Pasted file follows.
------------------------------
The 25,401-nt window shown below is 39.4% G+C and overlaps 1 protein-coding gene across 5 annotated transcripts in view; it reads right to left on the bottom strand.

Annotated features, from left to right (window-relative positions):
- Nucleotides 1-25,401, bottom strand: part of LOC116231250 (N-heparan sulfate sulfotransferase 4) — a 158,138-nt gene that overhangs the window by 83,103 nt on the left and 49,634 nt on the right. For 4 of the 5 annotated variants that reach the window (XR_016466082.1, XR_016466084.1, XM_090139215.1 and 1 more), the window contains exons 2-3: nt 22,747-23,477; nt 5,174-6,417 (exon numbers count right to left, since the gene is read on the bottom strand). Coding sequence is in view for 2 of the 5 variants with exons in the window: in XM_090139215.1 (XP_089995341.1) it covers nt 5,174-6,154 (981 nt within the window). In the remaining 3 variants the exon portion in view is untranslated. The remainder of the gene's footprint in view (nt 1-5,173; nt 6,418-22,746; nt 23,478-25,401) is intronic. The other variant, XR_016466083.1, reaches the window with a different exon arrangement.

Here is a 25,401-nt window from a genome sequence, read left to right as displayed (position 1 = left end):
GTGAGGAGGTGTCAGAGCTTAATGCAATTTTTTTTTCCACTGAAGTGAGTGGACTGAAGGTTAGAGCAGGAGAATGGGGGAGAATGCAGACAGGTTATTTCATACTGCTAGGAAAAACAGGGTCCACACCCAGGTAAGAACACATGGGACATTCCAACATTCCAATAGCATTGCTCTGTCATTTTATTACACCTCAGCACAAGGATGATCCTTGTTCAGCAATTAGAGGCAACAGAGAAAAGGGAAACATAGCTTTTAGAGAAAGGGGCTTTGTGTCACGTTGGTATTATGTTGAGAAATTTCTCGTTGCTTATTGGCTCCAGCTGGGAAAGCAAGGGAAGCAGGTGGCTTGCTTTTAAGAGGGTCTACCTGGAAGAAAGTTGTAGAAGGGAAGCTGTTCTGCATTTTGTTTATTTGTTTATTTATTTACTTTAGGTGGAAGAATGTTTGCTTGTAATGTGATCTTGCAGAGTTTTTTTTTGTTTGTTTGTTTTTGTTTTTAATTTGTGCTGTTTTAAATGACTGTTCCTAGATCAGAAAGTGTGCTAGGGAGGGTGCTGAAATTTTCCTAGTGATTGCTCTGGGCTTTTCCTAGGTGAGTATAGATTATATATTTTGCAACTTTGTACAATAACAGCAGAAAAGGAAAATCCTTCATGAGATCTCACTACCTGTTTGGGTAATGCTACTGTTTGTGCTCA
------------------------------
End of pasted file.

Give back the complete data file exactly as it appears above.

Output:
The 25,401-nt window shown below is 39.4% G+C and overlaps 1 protein-coding gene across 5 annotated transcripts in view; it reads right to left on the bottom strand.

Annotated features, from left to right (window-relative positions):
- Nucleotides 1-25,401, bottom strand: part of LOC116231250 (N-heparan sulfate sulfotransferase 4) — a 158,138-nt gene that overhangs the window by 83,103 nt on the left and 49,634 nt on the right. For 4 of the 5 annotated variants that reach the window (XR_016466082.1, XR_016466084.1, XM_090139215.1 and 1 more), the window contains exons 2-3: nt 22,747-23,477; nt 5,174-6,417 (exon numbers count right to left, since the gene is read on the bottom strand). Coding sequence is in view for 2 of the 5 variants with exons in the window: in XM_090139215.1 (XP_089995341.1) it covers nt 5,174-6,154 (981 nt within the window). In the remaining 3 variants the exon portion in view is untranslated. The remainder of the gene's footprint in view (nt 1-5,173; nt 6,418-22,746; nt 23,478-25,401) is intronic. The other variant, XR_016466083.1, reaches the window with a different exon arrangement.

Here is a 25,401-nt window from a genome sequence, read left to right as displayed (position 1 = left end):
GTGAGGAGGTGTCAGAGCTTAATGCAATTTTTTTTTCCACTGAAGTGAGTGGACTGAAGGTTAGAGCAGGAGAATGGGGGAGAATGCAGACAGGTTATTTCATACTGCTAGGAAAAACAGGGTCCACACCCAGGTAAGAACACATGGGACATTCCAACATTCCAATAGCATTGCTCTGTCATTTTATTACACCTCAGCACAAGGATGATCCTTGTTCAGCAATTAGAGGCAACAGAGAAAAGGGAAACATAGCTTTTAGAGAAAGGGGCTTTGTGTCACGTTGGTATTATGTTGAGAAATTTCTCGTTGCTTATTGGCTCCAGCTGGGAAAGCAAGGGAAGCAGGTGGCTTGCTTTTAAGAGGGTCTACCTGGAAGAAAGTTGTAGAAGGGAAGCTGTTCTGCATTTTGTTTATTTGTTTATTTATTTACTTTAGGTGGAAGAATGTTTGCTTGTAATGTGATCTTGCAGAGTTTTTTTTTGTTTGTTTGTTTTTGTTTTTAATTTGTGCTGTTTTAAATGACTGTTCCTAGATCAGAAAGTGTGCTAGGGAGGGTGCTGAAATTTTCCTAGTGATTGCTCTGGGCTTTTCCTAGGTGAGTATAGATTATATATTTTGCAACTTTGTACAATAACAGCAGAAAAGGAAAATCCTTCATGAGATCTCACTACCTGTTTGGGTAATGCTACTGTTTGTGCTCA